By Jim Newell
The Lake Orion boys varsity cross country team took third place at the Michigan High School Athletic Association Region 7-1 meet at Clintonwood Park in Clarkston on Friday.
With the third-place finish the Dragons now move on as a team to the Division 1 state finals this Friday at the Michigan International Speedway.
Lake Orion finished the 5,000-meter regional race with a score of 87. Highland-Milford had the top team score at 54 and Rochester Adams came in second at 78.
The Dragons also bested White Lake Lakeland (fourth place, 121), Walled Lake Northern (fifth, 128), Clarkston (sixth place, 140), Walled Lake Central (seventh, 141) and Oxford (eighth place, 154) in the eight team meet. Only the top three teams advance to the state finals.
Lake Orion Senior Nicholas Laurent continued to lead the Dragons, finishing in second place overall with a time of 15:54.2 minutes, just 1.1 seconds behind first place Kazuma Bowring (15:53.1) of Highland-Milford.
“I think 16:22 was his best time before that. And then to run 15:54 is just awesome,” coach Stan Ford said.
Last year, Laurent was the sixth-place runner for the Dragons, with four of those ahead of Laurent returning this season. So, it was somewhat of surprise to see how much Laurent had improved in the off season.
“In that sense it’s a surprise, but in another sense he’s one that I would see out running all summer long. So, I knew he was in good shape and was going to give it his best shot. How fast was he going to get? I don’t think anyone could really tell.”
As it has all season, the Dragon’s depth helped the team rack up points toward the strong finish, with all six runners breaking the 17-minute mark.
Junior Adam Hafeli finished 21st overall at 16:36.9, junior Will Houvener was 26th (16:40.9), junior Hong Bing Tang (29th, 16:44.2), junior Clayton Kuiper was 30th (16:50.1), sophomore Luke Peardon was 34th (16:54.5) and senior Carson White finished 35th (16:54.7).
This was the third time this season that the Dragons have run on the Clintonwood course – first against Clarkston in a dual meet and then in the pre-regional meet the week before, where Lake Orion came in second.
“They all ran their personal bests there (at the regional meet). So, we ran very well,” coach Stan Ford said. “A lot of other teams ran their best there, too, but shoot, if you didn’t you were in trouble. It was just a very tough race, a lot of good competition.”
Lake Orion shared the title with Rochester Adams at the Oakland Activities Association Red cross country championship on Oct. 15, and finished fourth out 33 teams at the Oakland County meet on Oct. 9.
State Meet goals
The Dragons have a relatively young team, with several juniors and sophomores returning next season.
With 27 teams competing at the state meet, Ford said one of the goals this season was to try to get the team to the state meet so that the boys could have that high-level competition experience.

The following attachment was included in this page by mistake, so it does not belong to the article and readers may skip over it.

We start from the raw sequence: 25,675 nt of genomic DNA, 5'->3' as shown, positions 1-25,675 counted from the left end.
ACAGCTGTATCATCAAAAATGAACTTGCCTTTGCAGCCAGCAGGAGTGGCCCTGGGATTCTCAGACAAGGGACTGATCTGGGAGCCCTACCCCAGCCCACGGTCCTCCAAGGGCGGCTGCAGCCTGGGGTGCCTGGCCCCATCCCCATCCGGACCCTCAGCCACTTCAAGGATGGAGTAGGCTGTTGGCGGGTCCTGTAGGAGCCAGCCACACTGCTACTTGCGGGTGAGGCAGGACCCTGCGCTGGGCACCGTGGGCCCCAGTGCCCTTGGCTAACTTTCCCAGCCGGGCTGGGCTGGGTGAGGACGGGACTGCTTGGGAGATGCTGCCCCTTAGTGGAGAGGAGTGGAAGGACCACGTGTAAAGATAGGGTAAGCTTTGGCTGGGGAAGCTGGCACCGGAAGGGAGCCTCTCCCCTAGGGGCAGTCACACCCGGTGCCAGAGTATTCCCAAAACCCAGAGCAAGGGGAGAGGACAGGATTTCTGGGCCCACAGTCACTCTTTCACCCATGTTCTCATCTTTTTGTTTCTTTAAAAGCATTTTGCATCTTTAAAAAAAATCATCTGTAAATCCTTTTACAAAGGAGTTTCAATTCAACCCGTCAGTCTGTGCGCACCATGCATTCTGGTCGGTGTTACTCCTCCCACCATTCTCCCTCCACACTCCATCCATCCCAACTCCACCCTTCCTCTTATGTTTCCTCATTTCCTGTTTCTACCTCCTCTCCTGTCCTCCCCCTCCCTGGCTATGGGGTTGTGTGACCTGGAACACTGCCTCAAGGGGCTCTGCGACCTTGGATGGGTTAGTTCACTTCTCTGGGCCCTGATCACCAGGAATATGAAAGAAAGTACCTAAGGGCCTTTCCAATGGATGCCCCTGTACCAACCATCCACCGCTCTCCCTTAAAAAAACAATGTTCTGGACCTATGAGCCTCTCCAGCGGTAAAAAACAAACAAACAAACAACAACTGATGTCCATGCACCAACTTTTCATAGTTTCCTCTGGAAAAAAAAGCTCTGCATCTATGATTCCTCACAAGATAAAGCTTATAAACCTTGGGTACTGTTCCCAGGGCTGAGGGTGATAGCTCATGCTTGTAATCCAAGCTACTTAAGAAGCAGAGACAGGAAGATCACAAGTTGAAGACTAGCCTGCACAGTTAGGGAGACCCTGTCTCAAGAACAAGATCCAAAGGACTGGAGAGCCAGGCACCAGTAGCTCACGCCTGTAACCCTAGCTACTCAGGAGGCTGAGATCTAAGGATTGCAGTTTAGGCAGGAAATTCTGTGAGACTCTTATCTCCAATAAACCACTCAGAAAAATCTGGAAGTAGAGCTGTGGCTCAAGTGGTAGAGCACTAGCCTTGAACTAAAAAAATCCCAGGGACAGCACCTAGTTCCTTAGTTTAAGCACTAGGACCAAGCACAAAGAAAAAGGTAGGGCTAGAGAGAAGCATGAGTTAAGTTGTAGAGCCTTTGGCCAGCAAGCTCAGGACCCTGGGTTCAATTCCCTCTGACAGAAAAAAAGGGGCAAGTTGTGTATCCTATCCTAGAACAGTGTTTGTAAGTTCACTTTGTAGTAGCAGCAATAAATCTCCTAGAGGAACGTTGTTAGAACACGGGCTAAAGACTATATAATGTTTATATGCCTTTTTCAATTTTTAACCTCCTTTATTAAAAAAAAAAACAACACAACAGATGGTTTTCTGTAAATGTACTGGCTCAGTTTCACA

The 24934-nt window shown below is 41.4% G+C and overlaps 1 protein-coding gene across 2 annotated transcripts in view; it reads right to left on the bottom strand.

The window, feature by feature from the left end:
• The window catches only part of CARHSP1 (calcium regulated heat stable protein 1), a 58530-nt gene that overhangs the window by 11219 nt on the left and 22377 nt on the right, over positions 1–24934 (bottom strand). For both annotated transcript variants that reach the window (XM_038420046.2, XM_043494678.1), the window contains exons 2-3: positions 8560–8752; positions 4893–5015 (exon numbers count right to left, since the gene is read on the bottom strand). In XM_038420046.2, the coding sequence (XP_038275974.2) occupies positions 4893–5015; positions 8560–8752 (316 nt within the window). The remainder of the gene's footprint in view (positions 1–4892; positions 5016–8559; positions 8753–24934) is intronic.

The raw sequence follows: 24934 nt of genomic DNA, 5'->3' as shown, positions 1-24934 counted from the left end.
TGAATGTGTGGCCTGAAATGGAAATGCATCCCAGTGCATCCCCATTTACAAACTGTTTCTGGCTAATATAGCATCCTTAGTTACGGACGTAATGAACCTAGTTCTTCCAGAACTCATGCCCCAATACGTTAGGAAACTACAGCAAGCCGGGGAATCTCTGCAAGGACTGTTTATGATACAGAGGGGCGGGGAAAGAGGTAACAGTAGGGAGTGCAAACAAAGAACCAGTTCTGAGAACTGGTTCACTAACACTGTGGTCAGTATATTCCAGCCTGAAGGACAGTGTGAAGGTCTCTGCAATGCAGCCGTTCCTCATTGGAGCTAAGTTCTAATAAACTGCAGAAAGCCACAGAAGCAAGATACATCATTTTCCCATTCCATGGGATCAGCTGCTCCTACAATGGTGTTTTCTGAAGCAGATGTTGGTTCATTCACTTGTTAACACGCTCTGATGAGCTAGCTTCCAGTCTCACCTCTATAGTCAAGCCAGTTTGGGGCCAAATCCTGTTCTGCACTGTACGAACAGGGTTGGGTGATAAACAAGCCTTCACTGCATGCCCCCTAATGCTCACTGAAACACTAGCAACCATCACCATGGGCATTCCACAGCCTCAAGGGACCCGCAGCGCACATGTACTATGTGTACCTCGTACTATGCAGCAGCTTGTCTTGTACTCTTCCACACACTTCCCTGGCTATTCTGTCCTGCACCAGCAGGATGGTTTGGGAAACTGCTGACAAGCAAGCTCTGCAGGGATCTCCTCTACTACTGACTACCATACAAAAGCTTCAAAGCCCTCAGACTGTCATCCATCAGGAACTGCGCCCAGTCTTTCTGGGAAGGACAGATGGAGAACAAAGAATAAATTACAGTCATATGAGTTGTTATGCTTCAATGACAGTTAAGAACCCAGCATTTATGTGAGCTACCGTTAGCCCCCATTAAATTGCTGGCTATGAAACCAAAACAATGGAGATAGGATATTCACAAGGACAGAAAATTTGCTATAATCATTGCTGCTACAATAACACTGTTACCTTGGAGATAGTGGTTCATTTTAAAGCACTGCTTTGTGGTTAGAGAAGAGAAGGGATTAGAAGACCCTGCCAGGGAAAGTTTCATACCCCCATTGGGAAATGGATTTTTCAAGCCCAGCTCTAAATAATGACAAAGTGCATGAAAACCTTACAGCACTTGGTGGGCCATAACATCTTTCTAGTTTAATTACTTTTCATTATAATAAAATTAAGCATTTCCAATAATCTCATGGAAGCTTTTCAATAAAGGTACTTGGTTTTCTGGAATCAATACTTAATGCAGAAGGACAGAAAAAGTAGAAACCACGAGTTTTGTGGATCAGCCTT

“We’re taking from the standpoint that we want to gain that experience, we want to run hard,” Ford said. “We wanted to get there so they could have the experience and as seniors run very well there.”
Lake Orion is ranked 17th out of the 27 teams that will be competing, though Farmington, for instance, is ranked higher but the Dragons defeated them in the regular season.
“Our goal then would be to be better than 17th,” said Ford, chuckling, who takes a cautious outlook and doesn’t want to oversell their chances.
Because of the COVID-19 pandemic, the state is also adjusting the format of the races.
The first and second place teams from each region in Division 1 will run at 10 a.m. against each other.
Lake Orion and the other third place teams, and the top seven runners from each region who qualified as individuals – their times were good enough to qualify for the state meet even though their teams did not make the meet – will compete at 9:30 a.m.
The top finishers will be determined by time, so Lake Orion will not know exactly where their times fall until after both races.
Ford said without running against the top teams, the Dragons will have to make sure to push themselves.
“Usually there are so many people to run against and you know where everyone is in the race, there’s always someone there,” he said. “Now we’re cutting the field in half, basically, and some of the best runners are on teams. So, we won’t be head-to-head with some of the best runners.”
For Laurent, who has a shot at placing among the top runners in the state meet, Ford said he will have to stay focused even without running directly against some of the best runners.
“I hope that he doesn’t get into what we call no man’s land and there’s no one right behind him and no one right in front of him and he’s just running,” Ford said. “Normally, in a state meet that would never occur because there’s so many people.
“I’m just glad that they have a chance to run on the MIS course because it can be very fast,” Ford said.